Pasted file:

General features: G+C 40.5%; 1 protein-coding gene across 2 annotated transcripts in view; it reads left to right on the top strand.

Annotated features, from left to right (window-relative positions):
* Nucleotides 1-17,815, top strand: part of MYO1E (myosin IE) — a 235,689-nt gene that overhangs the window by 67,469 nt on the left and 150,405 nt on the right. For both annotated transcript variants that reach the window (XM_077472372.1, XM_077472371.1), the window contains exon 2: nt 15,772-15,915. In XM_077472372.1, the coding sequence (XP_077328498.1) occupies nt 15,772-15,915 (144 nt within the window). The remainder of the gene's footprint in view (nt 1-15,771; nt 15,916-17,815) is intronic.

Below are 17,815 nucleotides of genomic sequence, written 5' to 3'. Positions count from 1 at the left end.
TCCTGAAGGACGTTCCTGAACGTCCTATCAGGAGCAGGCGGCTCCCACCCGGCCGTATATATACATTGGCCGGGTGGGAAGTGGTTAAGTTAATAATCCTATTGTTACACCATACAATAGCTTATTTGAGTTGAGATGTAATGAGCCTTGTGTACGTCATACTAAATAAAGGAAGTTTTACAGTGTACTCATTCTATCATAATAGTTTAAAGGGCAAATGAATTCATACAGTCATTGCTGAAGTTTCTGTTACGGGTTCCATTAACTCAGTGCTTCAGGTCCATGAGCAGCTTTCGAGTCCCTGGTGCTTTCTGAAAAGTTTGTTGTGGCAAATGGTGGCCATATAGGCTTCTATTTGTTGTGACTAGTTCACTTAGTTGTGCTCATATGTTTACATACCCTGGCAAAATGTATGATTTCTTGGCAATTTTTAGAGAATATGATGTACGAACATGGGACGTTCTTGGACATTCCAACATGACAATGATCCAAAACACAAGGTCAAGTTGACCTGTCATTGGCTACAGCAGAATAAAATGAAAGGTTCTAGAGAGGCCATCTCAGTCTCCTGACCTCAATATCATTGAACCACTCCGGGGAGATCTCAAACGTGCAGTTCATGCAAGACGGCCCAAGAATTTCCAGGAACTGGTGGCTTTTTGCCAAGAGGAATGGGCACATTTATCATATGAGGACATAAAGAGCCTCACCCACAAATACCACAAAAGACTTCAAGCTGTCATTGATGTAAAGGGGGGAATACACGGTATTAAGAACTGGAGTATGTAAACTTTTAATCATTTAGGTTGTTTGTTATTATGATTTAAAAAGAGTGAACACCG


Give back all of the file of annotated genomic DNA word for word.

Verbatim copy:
General features: G+C 40.5%; 1 protein-coding gene across 2 annotated transcripts in view; it reads left to right on the top strand.

Annotated features, from left to right (window-relative positions):
* Nucleotides 1-17,815, top strand: part of MYO1E (myosin IE) — a 235,689-nt gene that overhangs the window by 67,469 nt on the left and 150,405 nt on the right. For both annotated transcript variants that reach the window (XM_077472372.1, XM_077472371.1), the window contains exon 2: nt 15,772-15,915. In XM_077472372.1, the coding sequence (XP_077328498.1) occupies nt 15,772-15,915 (144 nt within the window). The remainder of the gene's footprint in view (nt 1-15,771; nt 15,916-17,815) is intronic.

Below are 17,815 nucleotides of genomic sequence, written 5' to 3'. Positions count from 1 at the left end.
TCCTGAAGGACGTTCCTGAACGTCCTATCAGGAGCAGGCGGCTCCCACCCGGCCGTATATATACATTGGCCGGGTGGGAAGTGGTTAAGTTAATAATCCTATTGTTACACCATACAATAGCTTATTTGAGTTGAGATGTAATGAGCCTTGTGTACGTCATACTAAATAAAGGAAGTTTTACAGTGTACTCATTCTATCATAATAGTTTAAAGGGCAAATGAATTCATACAGTCATTGCTGAAGTTTCTGTTACGGGTTCCATTAACTCAGTGCTTCAGGTCCATGAGCAGCTTTCGAGTCCCTGGTGCTTTCTGAAAAGTTTGTTGTGGCAAATGGTGGCCATATAGGCTTCTATTTGTTGTGACTAGTTCACTTAGTTGTGCTCATATGTTTACATACCCTGGCAAAATGTATGATTTCTTGGCAATTTTTAGAGAATATGATGTACGAACATGGGACGTTCTTGGACATTCCAACATGACAATGATCCAAAACACAAGGTCAAGTTGACCTGTCATTGGCTACAGCAGAATAAAATGAAAGGTTCTAGAGAGGCCATCTCAGTCTCCTGACCTCAATATCATTGAACCACTCCGGGGAGATCTCAAACGTGCAGTTCATGCAAGACGGCCCAAGAATTTCCAGGAACTGGTGGCTTTTTGCCAAGAGGAATGGGCACATTTATCATATGAGGACATAAAGAGCCTCACCCACAAATACCACAAAAGACTTCAAGCTGTCATTGATGTAAAGGGGGGAATACACGGTATTAAGAACTGGAGTATGTAAACTTTTAATCATTTAGGTTGTTTGTTATTATGATTTAAAAAGAGTGAACACCG